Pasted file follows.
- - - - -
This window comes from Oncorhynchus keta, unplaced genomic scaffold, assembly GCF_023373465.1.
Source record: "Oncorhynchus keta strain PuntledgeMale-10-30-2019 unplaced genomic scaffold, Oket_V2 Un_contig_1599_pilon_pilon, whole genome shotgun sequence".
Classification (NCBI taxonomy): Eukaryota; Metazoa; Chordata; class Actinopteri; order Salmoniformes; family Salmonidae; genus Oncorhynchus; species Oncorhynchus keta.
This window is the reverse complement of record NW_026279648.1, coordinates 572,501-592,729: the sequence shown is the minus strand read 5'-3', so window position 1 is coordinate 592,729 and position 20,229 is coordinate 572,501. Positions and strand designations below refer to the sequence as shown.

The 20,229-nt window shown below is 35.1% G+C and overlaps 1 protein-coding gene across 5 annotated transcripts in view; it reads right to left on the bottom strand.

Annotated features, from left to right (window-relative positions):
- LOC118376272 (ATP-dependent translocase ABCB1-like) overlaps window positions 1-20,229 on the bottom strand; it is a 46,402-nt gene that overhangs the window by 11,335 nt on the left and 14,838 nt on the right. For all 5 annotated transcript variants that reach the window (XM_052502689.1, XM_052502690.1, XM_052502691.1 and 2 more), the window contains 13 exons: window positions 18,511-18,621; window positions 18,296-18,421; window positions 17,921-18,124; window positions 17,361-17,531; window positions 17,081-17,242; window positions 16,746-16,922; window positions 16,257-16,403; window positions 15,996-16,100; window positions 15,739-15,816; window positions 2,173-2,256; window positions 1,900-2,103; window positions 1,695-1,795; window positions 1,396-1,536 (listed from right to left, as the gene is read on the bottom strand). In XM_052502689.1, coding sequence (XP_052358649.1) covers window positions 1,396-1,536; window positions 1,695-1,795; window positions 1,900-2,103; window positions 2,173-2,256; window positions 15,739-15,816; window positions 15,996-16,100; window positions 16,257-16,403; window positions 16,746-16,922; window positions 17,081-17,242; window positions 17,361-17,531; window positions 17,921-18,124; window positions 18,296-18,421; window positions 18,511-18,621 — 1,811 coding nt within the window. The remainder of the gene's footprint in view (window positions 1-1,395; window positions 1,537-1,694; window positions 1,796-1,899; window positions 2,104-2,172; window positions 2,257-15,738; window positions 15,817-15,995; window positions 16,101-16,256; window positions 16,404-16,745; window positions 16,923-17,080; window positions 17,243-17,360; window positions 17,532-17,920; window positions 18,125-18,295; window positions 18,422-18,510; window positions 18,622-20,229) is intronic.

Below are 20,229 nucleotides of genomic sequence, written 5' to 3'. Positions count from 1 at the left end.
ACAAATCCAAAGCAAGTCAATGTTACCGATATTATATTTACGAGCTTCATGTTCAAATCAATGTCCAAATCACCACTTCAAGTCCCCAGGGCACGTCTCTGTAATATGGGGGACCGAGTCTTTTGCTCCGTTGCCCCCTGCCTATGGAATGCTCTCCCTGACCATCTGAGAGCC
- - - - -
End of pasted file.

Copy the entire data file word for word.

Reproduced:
This window comes from Oncorhynchus keta, unplaced genomic scaffold, assembly GCF_023373465.1.
Source record: "Oncorhynchus keta strain PuntledgeMale-10-30-2019 unplaced genomic scaffold, Oket_V2 Un_contig_1599_pilon_pilon, whole genome shotgun sequence".
Classification (NCBI taxonomy): Eukaryota; Metazoa; Chordata; class Actinopteri; order Salmoniformes; family Salmonidae; genus Oncorhynchus; species Oncorhynchus keta.
This window is the reverse complement of record NW_026279648.1, coordinates 572,501-592,729: the sequence shown is the minus strand read 5'-3', so window position 1 is coordinate 592,729 and position 20,229 is coordinate 572,501. Positions and strand designations below refer to the sequence as shown.

The 20,229-nt window shown below is 35.1% G+C and overlaps 1 protein-coding gene across 5 annotated transcripts in view; it reads right to left on the bottom strand.

Annotated features, from left to right (window-relative positions):
- LOC118376272 (ATP-dependent translocase ABCB1-like) overlaps window positions 1-20,229 on the bottom strand; it is a 46,402-nt gene that overhangs the window by 11,335 nt on the left and 14,838 nt on the right. For all 5 annotated transcript variants that reach the window (XM_052502689.1, XM_052502690.1, XM_052502691.1 and 2 more), the window contains 13 exons: window positions 18,511-18,621; window positions 18,296-18,421; window positions 17,921-18,124; window positions 17,361-17,531; window positions 17,081-17,242; window positions 16,746-16,922; window positions 16,257-16,403; window positions 15,996-16,100; window positions 15,739-15,816; window positions 2,173-2,256; window positions 1,900-2,103; window positions 1,695-1,795; window positions 1,396-1,536 (listed from right to left, as the gene is read on the bottom strand). In XM_052502689.1, coding sequence (XP_052358649.1) covers window positions 1,396-1,536; window positions 1,695-1,795; window positions 1,900-2,103; window positions 2,173-2,256; window positions 15,739-15,816; window positions 15,996-16,100; window positions 16,257-16,403; window positions 16,746-16,922; window positions 17,081-17,242; window positions 17,361-17,531; window positions 17,921-18,124; window positions 18,296-18,421; window positions 18,511-18,621 — 1,811 coding nt within the window. The remainder of the gene's footprint in view (window positions 1-1,395; window positions 1,537-1,694; window positions 1,796-1,899; window positions 2,104-2,172; window positions 2,257-15,738; window positions 15,817-15,995; window positions 16,101-16,256; window positions 16,404-16,745; window positions 16,923-17,080; window positions 17,243-17,360; window positions 17,532-17,920; window positions 18,125-18,295; window positions 18,422-18,510; window positions 18,622-20,229) is intronic.

Below are 20,229 nucleotides of genomic sequence, written 5' to 3'. Positions count from 1 at the left end.
ACAAATCCAAAGCAAGTCAATGTTACCGATATTATATTTACGAGCTTCATGTTCAAATCAATGTCCAAATCACCACTTCAAGTCCCCAGGGCACGTCTCTGTAATATGGGGGACCGAGTCTTTTGCTCCGTTGCCCCCTGCCTATGGAATGCTCTCCCTGACCATCTGAGAGCC